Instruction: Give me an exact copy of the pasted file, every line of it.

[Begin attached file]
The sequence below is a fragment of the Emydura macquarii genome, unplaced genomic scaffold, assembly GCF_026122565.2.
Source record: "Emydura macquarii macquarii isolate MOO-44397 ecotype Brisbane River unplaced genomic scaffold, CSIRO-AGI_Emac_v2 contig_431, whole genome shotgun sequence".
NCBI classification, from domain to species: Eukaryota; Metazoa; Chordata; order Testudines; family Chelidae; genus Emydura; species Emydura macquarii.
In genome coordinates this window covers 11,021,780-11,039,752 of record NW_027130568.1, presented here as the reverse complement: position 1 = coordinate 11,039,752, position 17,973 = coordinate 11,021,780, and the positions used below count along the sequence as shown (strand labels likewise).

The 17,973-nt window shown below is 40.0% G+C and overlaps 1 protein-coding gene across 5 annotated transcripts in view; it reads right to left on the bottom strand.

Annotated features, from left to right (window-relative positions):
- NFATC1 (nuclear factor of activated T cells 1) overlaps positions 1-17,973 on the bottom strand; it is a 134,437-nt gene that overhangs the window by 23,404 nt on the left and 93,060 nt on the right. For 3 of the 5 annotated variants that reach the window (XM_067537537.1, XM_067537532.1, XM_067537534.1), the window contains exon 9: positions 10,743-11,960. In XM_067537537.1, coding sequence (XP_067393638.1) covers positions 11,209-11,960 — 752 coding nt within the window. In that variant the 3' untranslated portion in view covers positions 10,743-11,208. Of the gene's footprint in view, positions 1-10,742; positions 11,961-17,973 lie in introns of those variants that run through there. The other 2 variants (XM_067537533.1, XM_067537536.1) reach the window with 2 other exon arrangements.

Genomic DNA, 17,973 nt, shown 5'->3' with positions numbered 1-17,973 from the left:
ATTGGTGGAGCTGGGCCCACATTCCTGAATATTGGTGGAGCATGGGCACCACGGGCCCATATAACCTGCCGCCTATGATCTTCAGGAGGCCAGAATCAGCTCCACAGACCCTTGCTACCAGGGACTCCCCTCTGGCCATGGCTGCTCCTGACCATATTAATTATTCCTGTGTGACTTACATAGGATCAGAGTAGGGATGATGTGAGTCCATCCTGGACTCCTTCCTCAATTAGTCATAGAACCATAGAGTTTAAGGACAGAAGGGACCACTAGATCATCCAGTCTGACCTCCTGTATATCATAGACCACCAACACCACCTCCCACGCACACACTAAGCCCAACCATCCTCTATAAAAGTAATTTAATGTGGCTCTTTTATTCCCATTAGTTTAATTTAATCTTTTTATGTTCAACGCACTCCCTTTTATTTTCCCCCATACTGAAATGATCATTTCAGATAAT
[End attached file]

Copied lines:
The sequence below is a fragment of the Emydura macquarii genome, unplaced genomic scaffold, assembly GCF_026122565.2.
Source record: "Emydura macquarii macquarii isolate MOO-44397 ecotype Brisbane River unplaced genomic scaffold, CSIRO-AGI_Emac_v2 contig_431, whole genome shotgun sequence".
NCBI classification, from domain to species: Eukaryota; Metazoa; Chordata; order Testudines; family Chelidae; genus Emydura; species Emydura macquarii.
In genome coordinates this window covers 11,021,780-11,039,752 of record NW_027130568.1, presented here as the reverse complement: position 1 = coordinate 11,039,752, position 17,973 = coordinate 11,021,780, and the positions used below count along the sequence as shown (strand labels likewise).

The 17,973-nt window shown below is 40.0% G+C and overlaps 1 protein-coding gene across 5 annotated transcripts in view; it reads right to left on the bottom strand.

Annotated features, from left to right (window-relative positions):
- NFATC1 (nuclear factor of activated T cells 1) overlaps positions 1-17,973 on the bottom strand; it is a 134,437-nt gene that overhangs the window by 23,404 nt on the left and 93,060 nt on the right. For 3 of the 5 annotated variants that reach the window (XM_067537537.1, XM_067537532.1, XM_067537534.1), the window contains exon 9: positions 10,743-11,960. In XM_067537537.1, coding sequence (XP_067393638.1) covers positions 11,209-11,960 — 752 coding nt within the window. In that variant the 3' untranslated portion in view covers positions 10,743-11,208. Of the gene's footprint in view, positions 1-10,742; positions 11,961-17,973 lie in introns of those variants that run through there. The other 2 variants (XM_067537533.1, XM_067537536.1) reach the window with 2 other exon arrangements.

Genomic DNA, 17,973 nt, shown 5'->3' with positions numbered 1-17,973 from the left:
ATTGGTGGAGCTGGGCCCACATTCCTGAATATTGGTGGAGCATGGGCACCACGGGCCCATATAACCTGCCGCCTATGATCTTCAGGAGGCCAGAATCAGCTCCACAGACCCTTGCTACCAGGGACTCCCCTCTGGCCATGGCTGCTCCTGACCATATTAATTATTCCTGTGTGACTTACATAGGATCAGAGTAGGGATGATGTGAGTCCATCCTGGACTCCTTCCTCAATTAGTCATAGAACCATAGAGTTTAAGGACAGAAGGGACCACTAGATCATCCAGTCTGACCTCCTGTATATCATAGACCACCAACACCACCTCCCACGCACACACTAAGCCCAACCATCCTCTATAAAAGTAATTTAATGTGGCTCTTTTATTCCCATTAGTTTAATTTAATCTTTTTATGTTCAACGCACTCCCTTTTATTTTCCCCCATACTGAAATGATCATTTCAGATAAT